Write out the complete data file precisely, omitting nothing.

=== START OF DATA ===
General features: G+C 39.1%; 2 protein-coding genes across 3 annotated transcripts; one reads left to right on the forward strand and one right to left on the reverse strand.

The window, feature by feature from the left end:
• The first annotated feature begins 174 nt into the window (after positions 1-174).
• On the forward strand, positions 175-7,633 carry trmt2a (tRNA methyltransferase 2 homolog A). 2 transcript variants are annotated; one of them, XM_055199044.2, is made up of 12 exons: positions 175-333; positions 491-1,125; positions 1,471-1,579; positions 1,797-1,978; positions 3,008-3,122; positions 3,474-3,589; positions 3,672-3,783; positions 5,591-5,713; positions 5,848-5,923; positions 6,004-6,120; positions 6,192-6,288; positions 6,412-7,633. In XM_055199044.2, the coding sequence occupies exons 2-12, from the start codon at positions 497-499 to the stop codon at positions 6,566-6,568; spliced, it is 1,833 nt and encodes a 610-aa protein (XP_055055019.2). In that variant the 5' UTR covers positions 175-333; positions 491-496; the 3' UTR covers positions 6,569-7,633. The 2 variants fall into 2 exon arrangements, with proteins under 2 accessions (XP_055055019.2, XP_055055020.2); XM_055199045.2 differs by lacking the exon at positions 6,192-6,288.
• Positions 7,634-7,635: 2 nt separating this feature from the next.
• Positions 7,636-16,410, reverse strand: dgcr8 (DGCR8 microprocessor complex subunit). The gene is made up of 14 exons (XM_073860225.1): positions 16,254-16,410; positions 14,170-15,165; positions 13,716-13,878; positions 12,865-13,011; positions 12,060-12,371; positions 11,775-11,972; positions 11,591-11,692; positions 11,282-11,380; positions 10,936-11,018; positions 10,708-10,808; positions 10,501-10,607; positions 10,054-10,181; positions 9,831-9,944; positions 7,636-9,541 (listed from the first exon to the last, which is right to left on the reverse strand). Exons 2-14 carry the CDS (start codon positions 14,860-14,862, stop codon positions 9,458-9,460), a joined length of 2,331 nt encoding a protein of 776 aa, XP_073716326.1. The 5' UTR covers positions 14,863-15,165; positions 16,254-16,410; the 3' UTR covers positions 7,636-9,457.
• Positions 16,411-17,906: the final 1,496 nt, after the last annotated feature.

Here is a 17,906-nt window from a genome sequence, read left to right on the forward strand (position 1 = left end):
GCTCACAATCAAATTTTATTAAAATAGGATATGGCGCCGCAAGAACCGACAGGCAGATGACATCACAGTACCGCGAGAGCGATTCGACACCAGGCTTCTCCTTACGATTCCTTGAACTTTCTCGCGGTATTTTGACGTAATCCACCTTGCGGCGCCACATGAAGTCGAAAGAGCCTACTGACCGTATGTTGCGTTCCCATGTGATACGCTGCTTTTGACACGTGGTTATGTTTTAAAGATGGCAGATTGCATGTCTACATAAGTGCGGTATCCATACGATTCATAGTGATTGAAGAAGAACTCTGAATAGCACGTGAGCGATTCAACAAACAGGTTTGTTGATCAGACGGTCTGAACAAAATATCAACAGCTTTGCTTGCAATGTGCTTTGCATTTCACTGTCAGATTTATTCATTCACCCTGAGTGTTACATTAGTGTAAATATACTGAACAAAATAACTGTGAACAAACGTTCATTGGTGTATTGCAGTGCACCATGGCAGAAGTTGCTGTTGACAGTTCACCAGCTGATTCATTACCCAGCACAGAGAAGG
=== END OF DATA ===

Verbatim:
General features: G+C 39.1%; 2 protein-coding genes across 3 annotated transcripts; one reads left to right on the forward strand and one right to left on the reverse strand.

The window, feature by feature from the left end:
• The first annotated feature begins 174 nt into the window (after positions 1-174).
• On the forward strand, positions 175-7,633 carry trmt2a (tRNA methyltransferase 2 homolog A). 2 transcript variants are annotated; one of them, XM_055199044.2, is made up of 12 exons: positions 175-333; positions 491-1,125; positions 1,471-1,579; positions 1,797-1,978; positions 3,008-3,122; positions 3,474-3,589; positions 3,672-3,783; positions 5,591-5,713; positions 5,848-5,923; positions 6,004-6,120; positions 6,192-6,288; positions 6,412-7,633. In XM_055199044.2, the coding sequence occupies exons 2-12, from the start codon at positions 497-499 to the stop codon at positions 6,566-6,568; spliced, it is 1,833 nt and encodes a 610-aa protein (XP_055055019.2). In that variant the 5' UTR covers positions 175-333; positions 491-496; the 3' UTR covers positions 6,569-7,633. The 2 variants fall into 2 exon arrangements, with proteins under 2 accessions (XP_055055019.2, XP_055055020.2); XM_055199045.2 differs by lacking the exon at positions 6,192-6,288.
• Positions 7,634-7,635: 2 nt separating this feature from the next.
• Positions 7,636-16,410, reverse strand: dgcr8 (DGCR8 microprocessor complex subunit). The gene is made up of 14 exons (XM_073860225.1): positions 16,254-16,410; positions 14,170-15,165; positions 13,716-13,878; positions 12,865-13,011; positions 12,060-12,371; positions 11,775-11,972; positions 11,591-11,692; positions 11,282-11,380; positions 10,936-11,018; positions 10,708-10,808; positions 10,501-10,607; positions 10,054-10,181; positions 9,831-9,944; positions 7,636-9,541 (listed from the first exon to the last, which is right to left on the reverse strand). Exons 2-14 carry the CDS (start codon positions 14,860-14,862, stop codon positions 9,458-9,460), a joined length of 2,331 nt encoding a protein of 776 aa, XP_073716326.1. The 5' UTR covers positions 14,863-15,165; positions 16,254-16,410; the 3' UTR covers positions 7,636-9,457.
• Positions 16,411-17,906: the final 1,496 nt, after the last annotated feature.

Here is a 17,906-nt window from a genome sequence, read left to right on the forward strand (position 1 = left end):
GCTCACAATCAAATTTTATTAAAATAGGATATGGCGCCGCAAGAACCGACAGGCAGATGACATCACAGTACCGCGAGAGCGATTCGACACCAGGCTTCTCCTTACGATTCCTTGAACTTTCTCGCGGTATTTTGACGTAATCCACCTTGCGGCGCCACATGAAGTCGAAAGAGCCTACTGACCGTATGTTGCGTTCCCATGTGATACGCTGCTTTTGACACGTGGTTATGTTTTAAAGATGGCAGATTGCATGTCTACATAAGTGCGGTATCCATACGATTCATAGTGATTGAAGAAGAACTCTGAATAGCACGTGAGCGATTCAACAAACAGGTTTGTTGATCAGACGGTCTGAACAAAATATCAACAGCTTTGCTTGCAATGTGCTTTGCATTTCACTGTCAGATTTATTCATTCACCCTGAGTGTTACATTAGTGTAAATATACTGAACAAAATAACTGTGAACAAACGTTCATTGGTGTATTGCAGTGCACCATGGCAGAAGTTGCTGTTGACAGTTCACCAGCTGATTCATTACCCAGCACAGAGAAGG